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From the charter of the United Nations University
Purposes and structure
Academic freedom and autonomy
In 1975 the Advisory Committee to the World Hunger Programme of the United Nations University recommended holding a series of workshops to explore and emphasize the multiple interactions between agriculture, food science, and nutrition. It was suggested that these workshops should be held at various international agricultural research institutions, and should involve persons concerned with research, training, and policy-making in the three disciplines in the countries of each region in which the workshops were held, with the participation also of some experts from other regions. In accordance with this suggestion, workshops were held at the International Institute for Tropical Agriculture (IITA) in Ibadan, Nigeria, in December 1976; at the International Rice Research Institute (IRRI) at Los Baņos, Philippines, in March 1977; and at the Institute of Nutrition of Central America and Panama (INCAP) in Guatemala City, Guatemala, in November 1978 in co-operation with the International Centre for Tropical Agriculture Research (CIAT) in Cali, Colombia, the International Centre for Maize and Wheat Improvement (CIMMYT) in Mexico City, Mexico, and the Tropical Agricultural Research and Training Centre (CATIE) in Turrialba, Costa Rica. The workshop that formed the basis for this volume was organized by the International Crops Research Institute for the Semi-arid Tropics (ICRISAT) in Patancheru (Hyderabad), India, in November 1981. Another was subsequently held at the International Centre for Agricultural Research in Dry Areas (ICARDA) in Aleppo, Syrian Arab Republic, in February 1982. Two papers from the workshop in Ibadan were published in the first issue of the Food and Nutrition Bulletin. The report of the Los Baņos workshop was produced by IRRI as a joint publication with the UN University, and the report of the one in Guatemala is being published in Spanish by INCAP. It is expected that the report of the Aleppo workshop will be published by the UN University in a format similar to this one.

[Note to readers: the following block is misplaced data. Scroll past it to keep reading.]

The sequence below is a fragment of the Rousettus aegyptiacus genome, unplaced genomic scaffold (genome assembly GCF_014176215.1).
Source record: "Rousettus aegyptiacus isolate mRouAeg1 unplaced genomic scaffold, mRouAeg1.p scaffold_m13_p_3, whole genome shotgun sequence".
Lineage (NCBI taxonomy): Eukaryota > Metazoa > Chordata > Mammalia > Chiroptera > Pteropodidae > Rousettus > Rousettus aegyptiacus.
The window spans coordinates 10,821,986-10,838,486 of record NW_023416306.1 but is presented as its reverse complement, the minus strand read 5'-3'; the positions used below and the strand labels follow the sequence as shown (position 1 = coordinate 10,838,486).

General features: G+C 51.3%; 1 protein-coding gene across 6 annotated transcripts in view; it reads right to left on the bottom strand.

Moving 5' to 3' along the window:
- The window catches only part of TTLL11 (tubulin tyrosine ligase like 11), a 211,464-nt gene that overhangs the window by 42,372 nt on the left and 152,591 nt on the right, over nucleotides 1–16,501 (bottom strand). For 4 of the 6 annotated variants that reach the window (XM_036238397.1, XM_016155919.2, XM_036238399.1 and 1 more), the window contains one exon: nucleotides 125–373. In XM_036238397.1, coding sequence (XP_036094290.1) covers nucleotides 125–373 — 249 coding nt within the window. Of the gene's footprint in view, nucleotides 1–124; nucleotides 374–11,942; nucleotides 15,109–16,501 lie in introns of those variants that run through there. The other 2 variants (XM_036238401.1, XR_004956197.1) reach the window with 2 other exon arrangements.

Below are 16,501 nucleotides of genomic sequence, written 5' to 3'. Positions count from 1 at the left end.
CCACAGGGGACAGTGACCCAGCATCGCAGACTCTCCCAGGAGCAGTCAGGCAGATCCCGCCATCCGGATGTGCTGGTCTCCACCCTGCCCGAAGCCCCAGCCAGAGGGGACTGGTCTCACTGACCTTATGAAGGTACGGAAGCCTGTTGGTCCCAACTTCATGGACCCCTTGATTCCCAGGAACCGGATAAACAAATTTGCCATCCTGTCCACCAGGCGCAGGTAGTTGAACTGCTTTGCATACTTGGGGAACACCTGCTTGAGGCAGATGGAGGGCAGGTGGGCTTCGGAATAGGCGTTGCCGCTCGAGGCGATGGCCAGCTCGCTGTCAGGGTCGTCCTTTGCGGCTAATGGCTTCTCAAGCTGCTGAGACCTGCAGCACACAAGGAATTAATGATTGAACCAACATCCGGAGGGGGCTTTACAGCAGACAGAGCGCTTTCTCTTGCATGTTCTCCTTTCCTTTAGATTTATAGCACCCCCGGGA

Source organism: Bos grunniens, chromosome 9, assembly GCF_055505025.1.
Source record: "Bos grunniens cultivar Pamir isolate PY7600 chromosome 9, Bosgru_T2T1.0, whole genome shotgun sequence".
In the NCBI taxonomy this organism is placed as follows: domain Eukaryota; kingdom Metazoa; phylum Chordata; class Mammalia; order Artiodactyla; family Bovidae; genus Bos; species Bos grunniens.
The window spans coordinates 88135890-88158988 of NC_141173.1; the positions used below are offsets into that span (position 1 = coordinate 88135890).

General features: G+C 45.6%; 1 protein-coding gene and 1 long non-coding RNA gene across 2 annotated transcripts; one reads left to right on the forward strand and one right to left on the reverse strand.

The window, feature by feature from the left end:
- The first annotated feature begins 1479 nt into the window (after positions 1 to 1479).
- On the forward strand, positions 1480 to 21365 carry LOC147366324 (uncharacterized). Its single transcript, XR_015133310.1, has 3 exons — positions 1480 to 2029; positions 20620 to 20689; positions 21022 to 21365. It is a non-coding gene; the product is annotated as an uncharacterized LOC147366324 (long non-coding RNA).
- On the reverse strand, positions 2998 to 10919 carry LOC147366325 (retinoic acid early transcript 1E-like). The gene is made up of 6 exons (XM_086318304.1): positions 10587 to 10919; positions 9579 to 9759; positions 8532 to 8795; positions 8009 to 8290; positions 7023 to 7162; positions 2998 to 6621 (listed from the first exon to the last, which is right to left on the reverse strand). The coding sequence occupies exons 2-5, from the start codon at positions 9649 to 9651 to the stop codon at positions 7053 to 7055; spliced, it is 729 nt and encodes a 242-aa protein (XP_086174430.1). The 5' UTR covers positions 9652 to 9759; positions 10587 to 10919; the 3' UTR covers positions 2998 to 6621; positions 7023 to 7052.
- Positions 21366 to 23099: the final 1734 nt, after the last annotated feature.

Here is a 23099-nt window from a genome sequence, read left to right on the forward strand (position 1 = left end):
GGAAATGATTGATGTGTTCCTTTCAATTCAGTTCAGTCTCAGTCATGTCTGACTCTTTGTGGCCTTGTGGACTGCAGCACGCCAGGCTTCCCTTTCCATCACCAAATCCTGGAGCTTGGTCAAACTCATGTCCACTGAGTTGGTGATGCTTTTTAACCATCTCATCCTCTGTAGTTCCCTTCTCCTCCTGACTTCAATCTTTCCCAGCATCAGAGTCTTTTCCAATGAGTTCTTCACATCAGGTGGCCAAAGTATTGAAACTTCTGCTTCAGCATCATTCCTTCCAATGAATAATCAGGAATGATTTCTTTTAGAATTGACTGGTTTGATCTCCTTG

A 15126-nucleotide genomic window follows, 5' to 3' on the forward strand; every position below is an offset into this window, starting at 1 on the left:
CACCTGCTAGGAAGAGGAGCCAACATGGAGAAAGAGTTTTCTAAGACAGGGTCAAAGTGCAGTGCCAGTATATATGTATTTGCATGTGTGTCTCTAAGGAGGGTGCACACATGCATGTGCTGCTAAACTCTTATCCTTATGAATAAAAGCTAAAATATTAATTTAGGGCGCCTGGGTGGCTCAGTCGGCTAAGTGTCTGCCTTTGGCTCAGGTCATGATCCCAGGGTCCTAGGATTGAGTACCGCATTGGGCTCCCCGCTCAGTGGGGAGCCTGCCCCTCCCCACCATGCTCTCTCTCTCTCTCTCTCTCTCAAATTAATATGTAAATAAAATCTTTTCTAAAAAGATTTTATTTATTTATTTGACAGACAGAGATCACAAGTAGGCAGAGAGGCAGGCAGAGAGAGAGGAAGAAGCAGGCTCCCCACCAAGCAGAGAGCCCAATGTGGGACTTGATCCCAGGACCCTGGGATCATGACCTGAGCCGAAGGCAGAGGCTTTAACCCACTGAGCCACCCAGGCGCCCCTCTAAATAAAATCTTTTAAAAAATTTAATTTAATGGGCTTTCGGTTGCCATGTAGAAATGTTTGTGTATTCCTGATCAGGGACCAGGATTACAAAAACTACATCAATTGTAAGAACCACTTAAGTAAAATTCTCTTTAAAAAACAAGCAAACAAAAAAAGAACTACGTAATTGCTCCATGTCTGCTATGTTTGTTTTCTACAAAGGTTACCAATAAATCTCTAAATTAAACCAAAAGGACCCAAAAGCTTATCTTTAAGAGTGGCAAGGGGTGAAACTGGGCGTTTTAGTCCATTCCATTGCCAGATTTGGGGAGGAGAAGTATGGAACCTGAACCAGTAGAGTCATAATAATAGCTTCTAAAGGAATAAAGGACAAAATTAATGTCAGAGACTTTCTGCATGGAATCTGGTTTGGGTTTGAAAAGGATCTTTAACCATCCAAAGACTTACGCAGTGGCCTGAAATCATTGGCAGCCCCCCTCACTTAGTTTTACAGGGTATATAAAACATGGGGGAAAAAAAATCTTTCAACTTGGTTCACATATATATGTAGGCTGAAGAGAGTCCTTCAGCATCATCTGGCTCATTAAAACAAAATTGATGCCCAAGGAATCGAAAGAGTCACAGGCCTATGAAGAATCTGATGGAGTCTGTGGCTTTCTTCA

It should be recognized that, from its beginning in 1975, the United Nations University has been concerned with the role of agriculture in assuring adequate food and making possible proper nutrition for the world's population. The UN University was strongly advised, however, to concentrate on issues of post-harvest conservation and food distribution and consumption as areas not receiving attention from the research institutions co-operating with the Consultative Group on International Agricultural Research (CGIAR) and to only a limited degree from other agencies in the United Nations system. Since then, the International Food Policy Research Institute, with headquarters in Washington, D.C., has been established as an integral part of the CGIAR system, and food-distribution issues have been receiving more attention within the UN system. The series of workshops on the interfaces between agriculture, food science, and nutrition have contributed to this trend. While no further workshops in the series are currently planned, the UN University maintains its interest in these issues through sponsorship with the United Nations Development Programme of a series of multidisciplinary research projects on the influence of agricultural policy on nutrition status and on income generation and poverty reduction. It is planned that sometime during 1984 the reports of these projects will be brought together in a workshop and ultimately be published in book form.